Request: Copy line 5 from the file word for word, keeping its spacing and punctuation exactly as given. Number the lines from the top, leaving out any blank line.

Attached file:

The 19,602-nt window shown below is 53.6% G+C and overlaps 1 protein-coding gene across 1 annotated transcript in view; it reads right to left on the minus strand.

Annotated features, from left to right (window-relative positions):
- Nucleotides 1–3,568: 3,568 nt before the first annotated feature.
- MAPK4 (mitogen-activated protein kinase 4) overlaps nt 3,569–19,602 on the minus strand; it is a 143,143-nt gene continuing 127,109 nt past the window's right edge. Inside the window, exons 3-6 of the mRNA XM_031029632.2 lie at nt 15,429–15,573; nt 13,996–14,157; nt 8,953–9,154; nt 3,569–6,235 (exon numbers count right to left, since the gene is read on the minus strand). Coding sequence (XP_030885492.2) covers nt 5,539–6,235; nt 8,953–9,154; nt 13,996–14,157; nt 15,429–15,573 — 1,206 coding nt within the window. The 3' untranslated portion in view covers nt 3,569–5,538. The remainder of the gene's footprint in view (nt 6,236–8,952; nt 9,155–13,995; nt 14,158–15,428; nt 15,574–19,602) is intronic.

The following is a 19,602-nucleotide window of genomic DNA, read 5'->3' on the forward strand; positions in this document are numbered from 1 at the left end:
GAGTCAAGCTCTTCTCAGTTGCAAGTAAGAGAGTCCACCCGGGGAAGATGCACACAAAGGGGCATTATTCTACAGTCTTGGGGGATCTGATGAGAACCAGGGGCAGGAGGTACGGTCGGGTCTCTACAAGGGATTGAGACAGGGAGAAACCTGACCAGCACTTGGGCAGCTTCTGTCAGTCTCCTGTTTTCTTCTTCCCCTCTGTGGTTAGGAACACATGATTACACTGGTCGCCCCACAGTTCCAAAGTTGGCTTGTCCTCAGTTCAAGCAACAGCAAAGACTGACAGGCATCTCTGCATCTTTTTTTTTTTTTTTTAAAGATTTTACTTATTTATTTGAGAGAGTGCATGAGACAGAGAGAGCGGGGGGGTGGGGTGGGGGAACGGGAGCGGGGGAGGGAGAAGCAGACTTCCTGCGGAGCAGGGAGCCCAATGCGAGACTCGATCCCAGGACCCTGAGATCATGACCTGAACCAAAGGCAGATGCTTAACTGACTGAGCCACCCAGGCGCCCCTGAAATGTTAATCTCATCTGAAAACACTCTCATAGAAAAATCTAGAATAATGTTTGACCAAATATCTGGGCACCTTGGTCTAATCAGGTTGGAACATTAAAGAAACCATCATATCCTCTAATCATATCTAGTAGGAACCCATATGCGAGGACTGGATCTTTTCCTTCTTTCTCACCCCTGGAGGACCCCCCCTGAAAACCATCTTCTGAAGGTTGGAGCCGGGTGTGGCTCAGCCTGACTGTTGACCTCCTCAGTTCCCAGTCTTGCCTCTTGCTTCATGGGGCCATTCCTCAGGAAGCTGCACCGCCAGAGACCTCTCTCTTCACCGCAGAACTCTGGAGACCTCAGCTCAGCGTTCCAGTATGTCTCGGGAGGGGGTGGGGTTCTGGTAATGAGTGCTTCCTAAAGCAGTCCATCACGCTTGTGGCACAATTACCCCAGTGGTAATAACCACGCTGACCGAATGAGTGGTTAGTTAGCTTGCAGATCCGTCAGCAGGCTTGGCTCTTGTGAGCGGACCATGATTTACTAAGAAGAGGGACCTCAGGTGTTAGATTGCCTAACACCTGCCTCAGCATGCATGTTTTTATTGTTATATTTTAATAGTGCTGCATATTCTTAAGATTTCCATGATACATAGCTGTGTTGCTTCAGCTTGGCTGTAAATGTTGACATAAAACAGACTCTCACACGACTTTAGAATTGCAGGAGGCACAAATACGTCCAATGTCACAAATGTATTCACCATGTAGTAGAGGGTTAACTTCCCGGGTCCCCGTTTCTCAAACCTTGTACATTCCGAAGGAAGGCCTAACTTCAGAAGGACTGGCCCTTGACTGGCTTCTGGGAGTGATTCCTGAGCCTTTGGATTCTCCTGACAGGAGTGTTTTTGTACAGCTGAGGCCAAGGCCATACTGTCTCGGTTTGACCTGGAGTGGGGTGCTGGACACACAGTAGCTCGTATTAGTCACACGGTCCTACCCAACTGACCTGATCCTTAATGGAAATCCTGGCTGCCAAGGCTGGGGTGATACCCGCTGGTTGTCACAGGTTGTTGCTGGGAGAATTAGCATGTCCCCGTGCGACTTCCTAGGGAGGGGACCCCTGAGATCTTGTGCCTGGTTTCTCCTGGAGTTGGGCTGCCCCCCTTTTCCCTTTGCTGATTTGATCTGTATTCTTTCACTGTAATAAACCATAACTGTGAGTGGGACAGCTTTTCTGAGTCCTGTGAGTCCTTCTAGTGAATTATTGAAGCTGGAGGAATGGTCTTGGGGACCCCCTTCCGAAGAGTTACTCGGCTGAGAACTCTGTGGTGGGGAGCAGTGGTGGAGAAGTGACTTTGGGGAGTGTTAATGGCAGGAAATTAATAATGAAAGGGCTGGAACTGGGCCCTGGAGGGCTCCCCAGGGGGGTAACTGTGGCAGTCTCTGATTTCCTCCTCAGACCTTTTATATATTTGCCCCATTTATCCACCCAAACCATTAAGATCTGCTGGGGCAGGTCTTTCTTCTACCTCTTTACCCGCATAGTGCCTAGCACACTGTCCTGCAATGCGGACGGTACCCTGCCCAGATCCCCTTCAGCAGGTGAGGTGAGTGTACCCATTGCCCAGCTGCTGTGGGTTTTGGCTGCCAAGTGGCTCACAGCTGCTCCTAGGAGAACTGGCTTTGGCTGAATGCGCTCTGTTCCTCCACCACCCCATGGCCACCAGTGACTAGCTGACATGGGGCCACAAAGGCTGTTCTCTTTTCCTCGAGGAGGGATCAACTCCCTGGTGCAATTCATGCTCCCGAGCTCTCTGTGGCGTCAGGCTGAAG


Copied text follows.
The following is a 19,602-nucleotide window of genomic DNA, read 5'->3' on the forward strand; positions in this document are numbered from 1 at the left end: